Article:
1. You’ve hit the nail right on the head – tackle your demons before getting back on the wagon. Become comfortable with yourself before you get comfortable with someone else. Great article – very introspective.

    • Liv,

      Thank you so much for acknowledging the importance of self-care and tackling those gremlins before jumping into the dating pool after loss of any kind. Last winter, I met with a group of young ladies, college Freshmen. They asked, “How do we know which issues to talk to our guys about when we’re upset? We don’t want to nag them.” I answered, “If it’s something that keeps coming up for you with others, it’s probably your demon to tackle on your own. If it’s something specific in your relationship, it’s important to talk about it together.”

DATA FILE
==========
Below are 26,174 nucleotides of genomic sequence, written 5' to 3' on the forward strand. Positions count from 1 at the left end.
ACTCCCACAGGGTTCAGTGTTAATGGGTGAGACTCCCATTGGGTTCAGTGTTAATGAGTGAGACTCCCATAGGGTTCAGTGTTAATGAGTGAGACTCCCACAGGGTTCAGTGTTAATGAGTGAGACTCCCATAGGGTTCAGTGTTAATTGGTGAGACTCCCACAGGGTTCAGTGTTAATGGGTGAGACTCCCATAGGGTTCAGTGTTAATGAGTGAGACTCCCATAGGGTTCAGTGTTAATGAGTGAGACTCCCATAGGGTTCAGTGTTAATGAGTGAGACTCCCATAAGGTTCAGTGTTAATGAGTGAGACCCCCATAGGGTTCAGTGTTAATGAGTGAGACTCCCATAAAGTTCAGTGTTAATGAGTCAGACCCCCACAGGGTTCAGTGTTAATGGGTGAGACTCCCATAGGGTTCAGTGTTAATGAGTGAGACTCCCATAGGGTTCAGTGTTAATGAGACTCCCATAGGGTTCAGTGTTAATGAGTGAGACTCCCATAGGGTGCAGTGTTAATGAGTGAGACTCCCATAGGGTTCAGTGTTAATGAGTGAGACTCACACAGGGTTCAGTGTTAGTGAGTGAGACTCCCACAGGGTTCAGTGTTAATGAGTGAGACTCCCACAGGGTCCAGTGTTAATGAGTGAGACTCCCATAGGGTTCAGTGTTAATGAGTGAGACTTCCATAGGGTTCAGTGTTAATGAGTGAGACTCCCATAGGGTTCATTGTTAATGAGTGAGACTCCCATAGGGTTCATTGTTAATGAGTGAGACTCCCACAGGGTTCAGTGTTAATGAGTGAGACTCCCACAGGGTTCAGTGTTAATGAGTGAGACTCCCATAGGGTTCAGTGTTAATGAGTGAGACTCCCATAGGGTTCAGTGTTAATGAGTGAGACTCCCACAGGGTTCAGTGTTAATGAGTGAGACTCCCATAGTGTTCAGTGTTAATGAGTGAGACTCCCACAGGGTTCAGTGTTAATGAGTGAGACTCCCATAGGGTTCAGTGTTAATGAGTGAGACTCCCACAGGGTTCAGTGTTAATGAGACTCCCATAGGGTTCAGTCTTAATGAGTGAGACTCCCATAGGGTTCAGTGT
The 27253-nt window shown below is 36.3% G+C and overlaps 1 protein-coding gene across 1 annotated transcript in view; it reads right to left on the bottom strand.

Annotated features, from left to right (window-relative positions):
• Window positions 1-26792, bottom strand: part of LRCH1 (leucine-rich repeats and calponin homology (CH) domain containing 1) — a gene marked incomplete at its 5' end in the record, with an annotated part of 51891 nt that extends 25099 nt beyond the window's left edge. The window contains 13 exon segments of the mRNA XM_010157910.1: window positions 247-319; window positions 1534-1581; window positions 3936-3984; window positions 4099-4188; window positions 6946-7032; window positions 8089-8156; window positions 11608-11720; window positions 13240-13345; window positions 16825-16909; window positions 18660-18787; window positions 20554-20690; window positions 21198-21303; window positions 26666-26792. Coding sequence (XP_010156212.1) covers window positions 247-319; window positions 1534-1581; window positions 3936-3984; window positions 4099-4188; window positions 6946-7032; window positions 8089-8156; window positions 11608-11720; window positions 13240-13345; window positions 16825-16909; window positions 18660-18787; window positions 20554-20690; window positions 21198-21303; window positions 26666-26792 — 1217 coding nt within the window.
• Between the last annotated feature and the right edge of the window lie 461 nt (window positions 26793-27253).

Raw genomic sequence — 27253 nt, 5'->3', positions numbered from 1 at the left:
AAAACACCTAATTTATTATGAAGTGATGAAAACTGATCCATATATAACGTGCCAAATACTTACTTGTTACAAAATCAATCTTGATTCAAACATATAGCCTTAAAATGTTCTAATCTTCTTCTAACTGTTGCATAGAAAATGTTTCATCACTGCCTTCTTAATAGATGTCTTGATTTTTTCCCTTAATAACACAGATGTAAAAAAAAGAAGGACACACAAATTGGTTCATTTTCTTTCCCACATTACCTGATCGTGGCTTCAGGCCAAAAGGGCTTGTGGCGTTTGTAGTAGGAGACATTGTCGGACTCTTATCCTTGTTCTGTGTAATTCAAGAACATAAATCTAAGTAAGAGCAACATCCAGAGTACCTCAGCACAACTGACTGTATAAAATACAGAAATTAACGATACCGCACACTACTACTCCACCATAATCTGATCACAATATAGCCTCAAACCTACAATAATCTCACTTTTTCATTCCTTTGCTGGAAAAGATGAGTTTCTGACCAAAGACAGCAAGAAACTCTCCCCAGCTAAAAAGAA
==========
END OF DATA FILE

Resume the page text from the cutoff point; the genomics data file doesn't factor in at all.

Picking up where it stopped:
The more we know and love ourselves, the less we expect others to take care of our core needs, and the healthier our relationships will be.
      xoxox

  2. Dear Sandy,
    Thank you for this inspiring article. Firstly, I am sorry for your loss of your beloved son. I am 52 and was married for 25 years to my high school sweetheart at age 21 (after 6 years of dating). Prior to the divorce being finalized, just 10 months into separation my firstborn son was killed in an auto accident at age 20 while away at college. It is also my nature to be resilient. It’s been almost 7 years now and I have used this time to grieve and heal while also getting to know and love myself. I feel I am on the other side of it all now, but the thought of dating is still scary to me, and a part of me wants to stay in my comfort zone. What really got my attention in your piece was when you said “I wanted to model what a loving relationship looks like for my children and change their legacy so they make healthy choices in their partners.” This is the motivation I needed to hear to start dating again. I will take your 10 tips to heart. I have a 24 year old single daughter to model a loving relationship to!